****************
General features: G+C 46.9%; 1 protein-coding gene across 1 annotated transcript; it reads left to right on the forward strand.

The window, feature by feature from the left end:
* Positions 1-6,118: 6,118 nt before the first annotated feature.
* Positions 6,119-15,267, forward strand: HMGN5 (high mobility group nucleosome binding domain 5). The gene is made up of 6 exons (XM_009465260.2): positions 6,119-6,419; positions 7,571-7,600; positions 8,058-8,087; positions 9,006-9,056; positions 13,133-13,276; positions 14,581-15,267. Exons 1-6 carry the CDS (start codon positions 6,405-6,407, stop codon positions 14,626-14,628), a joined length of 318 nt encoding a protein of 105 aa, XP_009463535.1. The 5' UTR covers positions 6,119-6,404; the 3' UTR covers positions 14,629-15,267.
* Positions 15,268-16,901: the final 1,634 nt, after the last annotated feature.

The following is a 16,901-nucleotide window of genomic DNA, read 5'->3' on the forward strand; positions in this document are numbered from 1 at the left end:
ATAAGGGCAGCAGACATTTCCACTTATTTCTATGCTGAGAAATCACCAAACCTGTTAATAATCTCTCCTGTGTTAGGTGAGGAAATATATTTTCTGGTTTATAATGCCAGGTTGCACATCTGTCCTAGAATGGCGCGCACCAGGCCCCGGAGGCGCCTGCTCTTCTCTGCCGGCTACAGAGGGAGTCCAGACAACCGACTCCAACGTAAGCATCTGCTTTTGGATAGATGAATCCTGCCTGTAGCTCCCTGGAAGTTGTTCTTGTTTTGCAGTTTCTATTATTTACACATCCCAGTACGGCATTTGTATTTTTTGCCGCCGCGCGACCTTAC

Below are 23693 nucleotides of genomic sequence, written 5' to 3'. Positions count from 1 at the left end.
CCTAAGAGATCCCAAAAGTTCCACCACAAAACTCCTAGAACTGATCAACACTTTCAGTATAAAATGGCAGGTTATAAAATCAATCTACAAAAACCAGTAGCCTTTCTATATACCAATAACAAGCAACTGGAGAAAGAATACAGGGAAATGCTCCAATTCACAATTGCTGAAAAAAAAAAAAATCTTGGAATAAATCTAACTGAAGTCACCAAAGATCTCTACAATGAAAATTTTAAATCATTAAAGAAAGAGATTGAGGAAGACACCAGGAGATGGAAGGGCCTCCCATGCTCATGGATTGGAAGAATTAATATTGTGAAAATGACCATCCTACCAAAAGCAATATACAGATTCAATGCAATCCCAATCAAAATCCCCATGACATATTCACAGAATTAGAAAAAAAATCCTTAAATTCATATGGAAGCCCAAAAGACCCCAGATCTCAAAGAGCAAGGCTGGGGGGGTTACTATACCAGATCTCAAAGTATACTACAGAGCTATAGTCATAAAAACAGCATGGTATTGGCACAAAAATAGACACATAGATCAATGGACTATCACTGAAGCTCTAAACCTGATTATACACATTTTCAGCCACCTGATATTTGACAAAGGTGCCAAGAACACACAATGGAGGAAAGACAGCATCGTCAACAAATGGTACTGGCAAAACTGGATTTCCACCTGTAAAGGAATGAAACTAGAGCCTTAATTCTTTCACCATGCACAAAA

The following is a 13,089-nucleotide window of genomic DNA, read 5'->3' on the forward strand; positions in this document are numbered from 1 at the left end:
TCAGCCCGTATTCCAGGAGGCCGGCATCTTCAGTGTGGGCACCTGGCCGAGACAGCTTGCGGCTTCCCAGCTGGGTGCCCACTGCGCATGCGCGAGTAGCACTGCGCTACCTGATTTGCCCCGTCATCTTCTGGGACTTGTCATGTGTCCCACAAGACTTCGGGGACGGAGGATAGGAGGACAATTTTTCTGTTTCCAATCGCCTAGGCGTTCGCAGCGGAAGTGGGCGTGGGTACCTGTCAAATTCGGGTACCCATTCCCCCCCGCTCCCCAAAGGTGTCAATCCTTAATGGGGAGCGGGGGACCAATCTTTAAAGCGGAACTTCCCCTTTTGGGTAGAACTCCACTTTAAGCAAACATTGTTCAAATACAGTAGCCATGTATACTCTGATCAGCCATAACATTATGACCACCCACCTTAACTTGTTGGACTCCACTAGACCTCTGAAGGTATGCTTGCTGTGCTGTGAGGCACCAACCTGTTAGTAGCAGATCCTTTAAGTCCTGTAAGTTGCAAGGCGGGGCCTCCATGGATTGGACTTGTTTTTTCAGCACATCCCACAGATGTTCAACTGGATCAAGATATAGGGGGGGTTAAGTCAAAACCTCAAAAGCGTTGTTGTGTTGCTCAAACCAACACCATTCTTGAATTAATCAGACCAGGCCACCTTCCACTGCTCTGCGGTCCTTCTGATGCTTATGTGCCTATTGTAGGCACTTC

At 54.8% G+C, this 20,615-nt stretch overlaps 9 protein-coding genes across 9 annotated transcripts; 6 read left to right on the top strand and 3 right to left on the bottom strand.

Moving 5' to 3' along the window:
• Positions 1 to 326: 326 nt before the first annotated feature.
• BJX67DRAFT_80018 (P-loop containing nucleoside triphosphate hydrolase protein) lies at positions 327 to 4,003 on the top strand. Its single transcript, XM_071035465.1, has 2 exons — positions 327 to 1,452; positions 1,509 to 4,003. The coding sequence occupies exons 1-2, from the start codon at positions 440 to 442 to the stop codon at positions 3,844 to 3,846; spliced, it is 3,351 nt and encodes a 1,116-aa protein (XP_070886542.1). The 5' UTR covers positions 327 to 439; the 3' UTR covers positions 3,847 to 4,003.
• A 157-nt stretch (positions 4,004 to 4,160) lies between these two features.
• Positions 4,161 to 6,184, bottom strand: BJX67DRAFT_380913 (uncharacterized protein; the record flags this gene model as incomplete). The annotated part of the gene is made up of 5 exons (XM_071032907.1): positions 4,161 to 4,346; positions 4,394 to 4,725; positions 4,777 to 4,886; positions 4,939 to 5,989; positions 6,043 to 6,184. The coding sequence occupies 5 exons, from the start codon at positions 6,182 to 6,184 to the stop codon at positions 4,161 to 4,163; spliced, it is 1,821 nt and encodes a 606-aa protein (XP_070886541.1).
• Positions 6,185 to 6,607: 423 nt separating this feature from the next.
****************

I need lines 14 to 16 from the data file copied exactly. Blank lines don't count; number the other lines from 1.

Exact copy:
• Positions 1 to 326: 326 nt before the first annotated feature.
• BJX67DRAFT_80018 (P-loop containing nucleoside triphosphate hydrolase protein) lies at positions 327 to 4,003 on the top strand. Its single transcript, XM_071035465.1, has 2 exons — positions 327 to 1,452; positions 1,509 to 4,003. The coding sequence occupies exons 1-2, from the start codon at positions 440 to 442 to the stop codon at positions 3,844 to 3,846; spliced, it is 3,351 nt and encodes a 1,116-aa protein (XP_070886542.1). The 5' UTR covers positions 327 to 439; the 3' UTR covers positions 3,847 to 4,003.
• A 157-nt stretch (positions 4,004 to 4,160) lies between these two features.